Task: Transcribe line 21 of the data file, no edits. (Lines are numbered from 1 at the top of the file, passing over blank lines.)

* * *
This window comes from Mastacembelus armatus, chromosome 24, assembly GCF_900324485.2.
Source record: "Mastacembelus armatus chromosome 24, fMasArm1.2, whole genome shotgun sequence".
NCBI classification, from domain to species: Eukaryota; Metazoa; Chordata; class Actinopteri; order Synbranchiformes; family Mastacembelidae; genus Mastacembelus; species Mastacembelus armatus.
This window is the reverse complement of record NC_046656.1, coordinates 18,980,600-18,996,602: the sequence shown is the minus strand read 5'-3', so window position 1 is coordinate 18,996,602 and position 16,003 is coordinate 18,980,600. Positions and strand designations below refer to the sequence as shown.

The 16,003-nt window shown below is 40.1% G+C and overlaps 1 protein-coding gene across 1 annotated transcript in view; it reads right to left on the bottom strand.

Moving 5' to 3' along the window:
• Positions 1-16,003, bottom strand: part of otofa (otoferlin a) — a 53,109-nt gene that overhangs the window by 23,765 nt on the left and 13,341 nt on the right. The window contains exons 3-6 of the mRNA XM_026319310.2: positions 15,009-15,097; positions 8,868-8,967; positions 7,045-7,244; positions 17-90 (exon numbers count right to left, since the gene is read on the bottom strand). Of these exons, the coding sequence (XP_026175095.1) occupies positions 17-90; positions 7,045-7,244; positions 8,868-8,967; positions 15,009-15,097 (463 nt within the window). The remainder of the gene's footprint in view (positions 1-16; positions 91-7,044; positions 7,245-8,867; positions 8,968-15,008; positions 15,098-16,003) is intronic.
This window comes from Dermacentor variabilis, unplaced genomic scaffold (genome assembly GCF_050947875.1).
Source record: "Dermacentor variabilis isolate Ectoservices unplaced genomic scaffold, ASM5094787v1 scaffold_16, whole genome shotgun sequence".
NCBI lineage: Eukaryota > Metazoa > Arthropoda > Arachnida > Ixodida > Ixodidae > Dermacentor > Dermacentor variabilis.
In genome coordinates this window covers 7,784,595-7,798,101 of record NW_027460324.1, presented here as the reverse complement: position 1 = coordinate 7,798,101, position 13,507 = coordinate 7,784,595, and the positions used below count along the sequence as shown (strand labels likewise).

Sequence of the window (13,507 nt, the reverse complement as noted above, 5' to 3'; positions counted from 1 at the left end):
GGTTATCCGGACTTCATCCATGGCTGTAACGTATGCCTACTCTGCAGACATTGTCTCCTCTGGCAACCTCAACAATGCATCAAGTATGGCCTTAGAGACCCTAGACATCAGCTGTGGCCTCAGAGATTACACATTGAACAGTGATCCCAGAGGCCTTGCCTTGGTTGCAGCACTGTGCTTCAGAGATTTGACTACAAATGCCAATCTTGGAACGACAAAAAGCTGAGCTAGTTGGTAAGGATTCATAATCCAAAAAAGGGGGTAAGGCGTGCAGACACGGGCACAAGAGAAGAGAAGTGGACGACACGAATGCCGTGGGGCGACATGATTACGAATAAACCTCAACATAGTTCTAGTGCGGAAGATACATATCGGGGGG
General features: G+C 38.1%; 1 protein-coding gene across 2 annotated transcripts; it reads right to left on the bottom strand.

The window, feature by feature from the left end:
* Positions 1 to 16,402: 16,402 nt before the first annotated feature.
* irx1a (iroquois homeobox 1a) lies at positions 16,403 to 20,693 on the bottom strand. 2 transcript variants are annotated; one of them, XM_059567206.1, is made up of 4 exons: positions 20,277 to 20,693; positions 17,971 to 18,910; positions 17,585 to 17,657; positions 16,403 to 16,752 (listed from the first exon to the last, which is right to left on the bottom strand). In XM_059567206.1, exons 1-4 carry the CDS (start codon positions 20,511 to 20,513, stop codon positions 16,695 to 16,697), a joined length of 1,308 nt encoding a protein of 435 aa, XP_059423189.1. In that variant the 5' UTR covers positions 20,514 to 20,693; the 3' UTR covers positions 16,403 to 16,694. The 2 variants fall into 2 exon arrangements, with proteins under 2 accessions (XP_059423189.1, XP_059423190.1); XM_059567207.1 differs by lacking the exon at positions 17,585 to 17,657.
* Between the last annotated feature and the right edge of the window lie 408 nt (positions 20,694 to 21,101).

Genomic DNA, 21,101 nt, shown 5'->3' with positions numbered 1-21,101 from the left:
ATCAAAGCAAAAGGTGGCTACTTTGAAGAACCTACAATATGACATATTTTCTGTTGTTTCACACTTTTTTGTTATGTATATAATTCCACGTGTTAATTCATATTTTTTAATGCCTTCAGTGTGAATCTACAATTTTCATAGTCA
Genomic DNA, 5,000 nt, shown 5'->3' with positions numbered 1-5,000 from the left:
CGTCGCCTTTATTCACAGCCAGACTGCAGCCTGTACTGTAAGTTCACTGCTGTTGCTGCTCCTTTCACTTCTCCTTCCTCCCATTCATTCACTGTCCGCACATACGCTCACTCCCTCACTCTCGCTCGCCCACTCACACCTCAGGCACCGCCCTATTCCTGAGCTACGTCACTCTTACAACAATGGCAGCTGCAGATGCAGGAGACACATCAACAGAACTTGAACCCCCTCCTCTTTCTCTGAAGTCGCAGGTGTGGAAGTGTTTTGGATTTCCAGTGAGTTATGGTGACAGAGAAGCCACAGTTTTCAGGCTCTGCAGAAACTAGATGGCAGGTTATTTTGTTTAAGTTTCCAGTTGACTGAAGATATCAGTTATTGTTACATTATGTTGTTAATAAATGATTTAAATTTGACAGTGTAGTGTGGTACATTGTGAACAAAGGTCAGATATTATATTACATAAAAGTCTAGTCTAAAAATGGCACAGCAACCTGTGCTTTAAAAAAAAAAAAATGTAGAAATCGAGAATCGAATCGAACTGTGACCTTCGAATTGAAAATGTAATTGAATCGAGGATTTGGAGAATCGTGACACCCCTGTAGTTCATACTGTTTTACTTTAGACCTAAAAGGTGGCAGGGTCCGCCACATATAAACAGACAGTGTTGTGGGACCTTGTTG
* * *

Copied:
Genomic DNA, 5,000 nt, shown 5'->3' with positions numbered 1-5,000 from the left: